With central environmental conferences like #COP26 acknowledging the importance of preserving and protecting nature, biodiversity is getting some central attention in conversations about mitigating the damage of the climate crisis. At BITCI, we have always acknowledged the importance of biodiversity in taking climate action and several of our Low Carbon Pledge signatories have incorporated biodiversity in their operations.
Gas Networks Ireland is one of the signatories who is conscious of its responsibilities to the natural environment, and it is striving to have a positive impact by engaging with staff, landowners, industry partners and communities. They have taken a number of actions to support biodiversity.
Towards the end of last year, Gas Networks Ireland met with the National Biodiversity Data Centre to discuss the decline of Irish pollinators – a serious problem that requires immediate attention to ensure the sustainability of
our food production, avoid additional economic impact on the agricultural sector and to protect the health of our environment. To date, they have run staff workshops to help improve biodiversity awareness across the company,
and they’re supporting a post-doctoral researcher from Trinity College Dublin. Her project seeks to understand how herbicides and fertilisers affect the health of bees by planting flowers on some of our land and treating each plot with different levels of herbicide and fertiliser to observe plant pollinator interactions, and measure pollen and nectar quality.
Gas Networks Ireland also conducted a pilot Biodiversity Project at the Brownsbarn Above Ground Gas Installation at Citywest in Dublin last year. Following on from the success of that project, they have identified a number of sites where they are rolling out similar biodiversity initiatives. Some of the measures include erecting signage, reducing grass cuttings, installing bird boxes, planting flower bulbs for pollinators amongst other plans. During recent gas upgrades at the River Bride in East Cork, they installed a bank along the river’s edge to support nesting sandmartins. This is essentially a collection of 20 nest boxes for the sandmartin bird, incorporated into the design at both the Bride (south bank) and Blackwater sites.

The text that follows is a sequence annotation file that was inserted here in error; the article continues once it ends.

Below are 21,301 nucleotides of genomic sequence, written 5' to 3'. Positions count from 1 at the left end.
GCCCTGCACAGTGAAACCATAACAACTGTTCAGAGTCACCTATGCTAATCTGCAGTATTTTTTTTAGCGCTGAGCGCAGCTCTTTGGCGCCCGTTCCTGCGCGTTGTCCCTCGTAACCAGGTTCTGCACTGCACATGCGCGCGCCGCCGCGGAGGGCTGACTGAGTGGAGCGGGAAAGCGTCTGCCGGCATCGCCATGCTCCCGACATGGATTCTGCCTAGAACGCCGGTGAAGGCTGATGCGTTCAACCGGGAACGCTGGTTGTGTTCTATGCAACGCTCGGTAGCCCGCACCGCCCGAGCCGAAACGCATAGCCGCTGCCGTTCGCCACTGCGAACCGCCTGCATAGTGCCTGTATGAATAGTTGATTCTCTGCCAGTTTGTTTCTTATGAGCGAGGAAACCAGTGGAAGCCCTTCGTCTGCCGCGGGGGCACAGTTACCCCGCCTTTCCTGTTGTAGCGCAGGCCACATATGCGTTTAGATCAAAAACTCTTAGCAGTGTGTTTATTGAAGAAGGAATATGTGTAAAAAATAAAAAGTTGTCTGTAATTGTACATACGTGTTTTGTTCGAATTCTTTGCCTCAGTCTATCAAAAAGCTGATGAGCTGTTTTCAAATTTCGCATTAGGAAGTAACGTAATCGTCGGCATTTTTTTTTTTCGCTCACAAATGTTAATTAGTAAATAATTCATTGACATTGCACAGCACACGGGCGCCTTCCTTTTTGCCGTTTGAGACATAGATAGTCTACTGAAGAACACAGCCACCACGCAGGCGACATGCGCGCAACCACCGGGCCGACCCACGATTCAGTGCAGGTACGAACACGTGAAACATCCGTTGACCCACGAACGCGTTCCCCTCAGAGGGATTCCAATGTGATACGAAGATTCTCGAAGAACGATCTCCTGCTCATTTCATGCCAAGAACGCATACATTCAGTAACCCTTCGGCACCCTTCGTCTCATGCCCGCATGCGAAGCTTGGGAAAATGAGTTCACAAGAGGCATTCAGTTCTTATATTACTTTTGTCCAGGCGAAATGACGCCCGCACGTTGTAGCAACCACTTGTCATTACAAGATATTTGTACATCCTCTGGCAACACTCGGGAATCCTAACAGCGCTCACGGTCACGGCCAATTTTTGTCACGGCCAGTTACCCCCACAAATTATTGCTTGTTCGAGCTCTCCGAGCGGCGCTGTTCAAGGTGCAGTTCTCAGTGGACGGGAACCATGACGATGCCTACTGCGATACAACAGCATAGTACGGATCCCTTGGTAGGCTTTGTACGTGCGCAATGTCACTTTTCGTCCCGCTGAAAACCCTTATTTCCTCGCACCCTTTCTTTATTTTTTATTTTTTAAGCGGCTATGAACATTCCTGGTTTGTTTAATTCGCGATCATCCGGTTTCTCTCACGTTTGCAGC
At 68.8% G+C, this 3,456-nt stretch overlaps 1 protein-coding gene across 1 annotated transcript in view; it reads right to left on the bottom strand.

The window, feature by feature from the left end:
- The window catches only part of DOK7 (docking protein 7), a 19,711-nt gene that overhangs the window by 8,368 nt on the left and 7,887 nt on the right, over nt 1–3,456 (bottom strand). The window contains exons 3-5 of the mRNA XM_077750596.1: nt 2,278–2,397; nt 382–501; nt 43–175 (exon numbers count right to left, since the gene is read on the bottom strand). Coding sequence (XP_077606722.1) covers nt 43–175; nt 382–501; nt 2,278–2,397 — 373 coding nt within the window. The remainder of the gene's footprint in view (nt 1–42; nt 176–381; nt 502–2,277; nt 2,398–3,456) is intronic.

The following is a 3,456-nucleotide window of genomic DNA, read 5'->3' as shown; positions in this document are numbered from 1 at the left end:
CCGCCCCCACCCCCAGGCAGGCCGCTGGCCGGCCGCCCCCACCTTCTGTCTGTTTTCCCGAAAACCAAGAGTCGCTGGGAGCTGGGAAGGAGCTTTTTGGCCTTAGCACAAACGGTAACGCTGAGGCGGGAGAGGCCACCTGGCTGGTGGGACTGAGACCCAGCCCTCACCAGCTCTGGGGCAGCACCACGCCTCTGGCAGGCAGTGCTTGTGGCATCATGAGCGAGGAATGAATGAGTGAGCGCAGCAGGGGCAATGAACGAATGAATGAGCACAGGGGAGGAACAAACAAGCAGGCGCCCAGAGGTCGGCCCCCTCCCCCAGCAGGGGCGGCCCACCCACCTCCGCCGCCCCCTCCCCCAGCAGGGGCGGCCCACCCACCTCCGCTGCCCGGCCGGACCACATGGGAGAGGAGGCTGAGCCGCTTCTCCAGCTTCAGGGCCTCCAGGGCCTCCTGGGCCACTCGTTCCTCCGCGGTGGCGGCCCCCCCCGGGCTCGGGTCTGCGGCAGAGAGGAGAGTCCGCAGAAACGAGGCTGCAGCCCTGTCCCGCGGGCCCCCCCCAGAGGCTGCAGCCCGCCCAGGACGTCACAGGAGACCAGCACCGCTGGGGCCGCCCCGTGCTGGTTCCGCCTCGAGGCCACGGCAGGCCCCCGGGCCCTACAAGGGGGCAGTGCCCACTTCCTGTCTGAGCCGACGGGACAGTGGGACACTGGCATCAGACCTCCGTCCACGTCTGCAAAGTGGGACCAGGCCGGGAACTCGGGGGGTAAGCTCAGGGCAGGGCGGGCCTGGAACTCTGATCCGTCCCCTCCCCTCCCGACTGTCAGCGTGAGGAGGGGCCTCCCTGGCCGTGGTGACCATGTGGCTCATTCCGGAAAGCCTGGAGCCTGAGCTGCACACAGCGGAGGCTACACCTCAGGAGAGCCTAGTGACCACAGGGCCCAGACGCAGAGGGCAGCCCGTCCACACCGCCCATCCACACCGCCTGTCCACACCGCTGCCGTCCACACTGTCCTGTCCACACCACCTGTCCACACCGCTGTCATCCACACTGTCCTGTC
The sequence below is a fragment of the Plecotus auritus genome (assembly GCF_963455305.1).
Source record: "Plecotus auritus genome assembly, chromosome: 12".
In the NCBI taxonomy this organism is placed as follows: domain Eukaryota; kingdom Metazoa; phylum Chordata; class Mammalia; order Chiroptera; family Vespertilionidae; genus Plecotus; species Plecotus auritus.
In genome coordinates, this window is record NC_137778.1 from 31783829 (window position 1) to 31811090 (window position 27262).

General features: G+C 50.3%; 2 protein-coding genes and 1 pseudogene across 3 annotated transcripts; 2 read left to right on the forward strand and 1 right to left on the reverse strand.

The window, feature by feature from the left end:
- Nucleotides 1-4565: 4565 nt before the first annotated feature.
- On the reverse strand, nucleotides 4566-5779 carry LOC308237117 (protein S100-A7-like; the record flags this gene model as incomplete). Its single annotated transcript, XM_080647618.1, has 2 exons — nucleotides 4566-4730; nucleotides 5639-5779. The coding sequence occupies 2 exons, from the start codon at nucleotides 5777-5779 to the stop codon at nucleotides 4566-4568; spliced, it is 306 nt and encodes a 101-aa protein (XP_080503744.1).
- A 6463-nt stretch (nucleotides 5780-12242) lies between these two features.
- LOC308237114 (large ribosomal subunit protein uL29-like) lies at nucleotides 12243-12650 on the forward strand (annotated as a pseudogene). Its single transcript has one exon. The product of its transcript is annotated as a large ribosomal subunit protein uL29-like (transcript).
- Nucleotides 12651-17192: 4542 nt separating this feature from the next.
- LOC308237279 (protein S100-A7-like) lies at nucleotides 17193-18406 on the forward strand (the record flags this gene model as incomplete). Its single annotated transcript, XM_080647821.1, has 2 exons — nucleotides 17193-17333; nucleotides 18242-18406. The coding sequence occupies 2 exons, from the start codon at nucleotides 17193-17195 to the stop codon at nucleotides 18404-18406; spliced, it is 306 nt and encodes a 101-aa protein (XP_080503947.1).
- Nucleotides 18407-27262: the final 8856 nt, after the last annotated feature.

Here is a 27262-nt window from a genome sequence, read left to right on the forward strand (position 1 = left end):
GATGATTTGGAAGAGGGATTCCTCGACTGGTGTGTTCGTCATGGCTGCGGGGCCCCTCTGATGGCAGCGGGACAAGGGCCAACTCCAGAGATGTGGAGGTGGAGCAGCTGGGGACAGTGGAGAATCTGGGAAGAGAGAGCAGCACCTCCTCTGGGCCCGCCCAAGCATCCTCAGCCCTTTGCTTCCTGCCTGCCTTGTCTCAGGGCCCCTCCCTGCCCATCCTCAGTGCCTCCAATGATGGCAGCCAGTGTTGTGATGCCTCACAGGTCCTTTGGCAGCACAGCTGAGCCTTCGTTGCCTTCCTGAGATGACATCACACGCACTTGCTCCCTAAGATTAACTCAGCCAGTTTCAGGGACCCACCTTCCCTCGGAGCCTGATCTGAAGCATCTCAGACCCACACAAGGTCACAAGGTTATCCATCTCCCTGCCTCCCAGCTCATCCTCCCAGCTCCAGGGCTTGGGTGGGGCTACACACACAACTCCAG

Gas Networks Ireland’s Dublin office in Finglas features a green roof, which helps to provide habitat and food sources for a range of birds, pollinators and other insects. They also plan to carry out site tours of our facilities to
engage staff with the biodiversity on their own doorstep.
Gas Networks Ireland’s pipeline network is over 14,000 kilometres long and they work with 7,000 landowners to ensure the safety of the network. Each year Gas Networks Ireland sends a calendar with a different theme to all landowners. For the theme of biodiversity, the calendar highlighted some of the flora and fauna Gas Networks Ireland protects in their daily business.
As part of Biodiversity Week 2018, they ran a biodiversity competition for staff and their children: staff submitted photographs, and their children sent in artwork. They also sponsored a “Butterflies of Ireland” poster in collaboration
with the National Biodiversity Data Centre and the Irish Examiner. The poster was provided to 300 schools in Munster, schools in Dublin and our staff.
Gas Networks Ireland are collaborating on two biodiversity projects: one with Cork City Council at Shalom Park near our Cork headquarters, and another with South Dublin County Council at Corkagh Park in West Dublin. They are also looking into installing insect hotels at a number of sites with the help of our colleagues.
Read more on business and biodiversity in The Biodiversity Handbook for Business.
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Tags: Biodiversity, gni